As of Monday, November 18, 2013
OLYMPIA – In the wake of the machinists union’s rejection of Boeing’s contract offer, Sens. Doug Ericksen and Janéa Holmquist Newbry are calling for action to create a more business-friendly environment in Washington.
“I was very disappointed that the machinists rejected Boeing’s offer, putting in jeopardy the tens of thousands of jobs the state would gain from the 777X program,” said Holmquist Newbry, R-Moses Lake.
“Now more than ever, we need to show not just Boeing, but all employers that Washington is serious about making this a state where private sector enterprises, large and small, can thrive.”
Holmquist Newbry has been a long-time advocate for reforming Washington’s expensive workers compensation system.
“Washington has the highest industrial-insurance taxes in the U.S.,” said Holmquist Newbry. “It takes twice as long as the national average to return an injured worker to work in this state. In part, the reason for this delay is because our workers compensation system restricts the option of voluntary structured settlements to claimants age 55 and older. We need to open this option up to all workers, regardless of age.”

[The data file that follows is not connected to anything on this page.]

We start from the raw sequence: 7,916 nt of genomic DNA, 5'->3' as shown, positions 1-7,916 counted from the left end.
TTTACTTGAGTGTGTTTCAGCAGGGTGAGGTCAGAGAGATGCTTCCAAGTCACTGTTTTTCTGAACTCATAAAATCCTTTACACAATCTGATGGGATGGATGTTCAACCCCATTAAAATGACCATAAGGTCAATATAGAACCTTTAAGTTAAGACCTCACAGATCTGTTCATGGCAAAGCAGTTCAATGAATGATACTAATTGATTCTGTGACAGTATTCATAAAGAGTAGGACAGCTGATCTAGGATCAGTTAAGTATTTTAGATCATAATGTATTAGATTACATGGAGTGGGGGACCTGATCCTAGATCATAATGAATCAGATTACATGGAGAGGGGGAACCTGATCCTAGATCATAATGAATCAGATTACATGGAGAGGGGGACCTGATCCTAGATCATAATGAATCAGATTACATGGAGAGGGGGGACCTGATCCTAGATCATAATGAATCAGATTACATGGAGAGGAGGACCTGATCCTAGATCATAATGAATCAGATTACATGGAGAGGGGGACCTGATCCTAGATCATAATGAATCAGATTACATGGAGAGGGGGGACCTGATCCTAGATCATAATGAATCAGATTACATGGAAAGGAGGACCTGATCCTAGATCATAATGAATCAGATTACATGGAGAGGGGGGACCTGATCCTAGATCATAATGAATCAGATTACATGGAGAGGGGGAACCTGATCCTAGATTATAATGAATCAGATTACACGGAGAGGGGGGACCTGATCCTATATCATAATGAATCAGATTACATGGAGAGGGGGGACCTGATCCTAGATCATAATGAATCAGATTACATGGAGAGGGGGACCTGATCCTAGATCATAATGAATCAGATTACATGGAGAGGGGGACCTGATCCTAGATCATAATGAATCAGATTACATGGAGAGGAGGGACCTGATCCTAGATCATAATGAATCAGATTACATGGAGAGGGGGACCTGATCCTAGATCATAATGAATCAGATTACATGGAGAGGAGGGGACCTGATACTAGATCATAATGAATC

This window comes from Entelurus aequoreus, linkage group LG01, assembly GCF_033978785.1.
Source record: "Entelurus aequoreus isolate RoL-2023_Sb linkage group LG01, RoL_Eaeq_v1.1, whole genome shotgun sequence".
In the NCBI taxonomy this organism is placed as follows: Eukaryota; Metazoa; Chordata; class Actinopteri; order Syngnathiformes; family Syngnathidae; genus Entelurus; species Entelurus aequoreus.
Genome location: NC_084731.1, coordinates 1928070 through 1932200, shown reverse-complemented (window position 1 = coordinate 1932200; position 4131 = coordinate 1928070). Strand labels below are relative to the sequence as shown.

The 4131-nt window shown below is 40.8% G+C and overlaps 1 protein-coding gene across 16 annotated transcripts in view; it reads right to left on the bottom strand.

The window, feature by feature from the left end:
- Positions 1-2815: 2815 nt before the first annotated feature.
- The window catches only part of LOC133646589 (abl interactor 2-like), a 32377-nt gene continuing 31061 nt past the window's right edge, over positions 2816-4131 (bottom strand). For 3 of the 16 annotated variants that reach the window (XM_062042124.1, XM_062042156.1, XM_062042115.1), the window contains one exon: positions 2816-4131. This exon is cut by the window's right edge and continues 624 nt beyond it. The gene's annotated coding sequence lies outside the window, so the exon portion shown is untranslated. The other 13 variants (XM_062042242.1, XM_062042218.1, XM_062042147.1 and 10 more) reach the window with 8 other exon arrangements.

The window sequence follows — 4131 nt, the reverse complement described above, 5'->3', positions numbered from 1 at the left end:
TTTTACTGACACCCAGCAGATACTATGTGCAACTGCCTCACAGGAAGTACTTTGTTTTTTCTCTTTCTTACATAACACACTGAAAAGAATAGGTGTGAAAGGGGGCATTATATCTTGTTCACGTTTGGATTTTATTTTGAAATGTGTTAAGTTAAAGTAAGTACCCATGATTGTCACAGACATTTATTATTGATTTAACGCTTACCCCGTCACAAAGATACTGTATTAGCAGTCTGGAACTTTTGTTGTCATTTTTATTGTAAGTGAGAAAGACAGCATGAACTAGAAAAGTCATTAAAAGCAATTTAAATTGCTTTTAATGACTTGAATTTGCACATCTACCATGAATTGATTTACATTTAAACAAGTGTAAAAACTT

Ericksen, R-Ferndale, agreed.
“Our state should not be in the position where we are in danger of losing our aerospace industry to South Carolina, Japan or Texas,” said Ericksen. “We need to take quick action if we care about holding onto this great industry and all the benefits it brings to Washington.”
Ericksen, who serves on the 777X legislative task force, wants the legislature to set water quality standards that are based on reality and are not unduly burdensome in restricting the amount of runoff companies are allowed to discharge into waterways.
“The state Department of Ecology is trying to set fish consumption standards far above the federal standard,” said Ericksen. “It is not realistic and it has big impact on the runoff a company is allowed to discharge. We need to prevent this needless burden on our employers. We can protect our environment and also remain competitive.”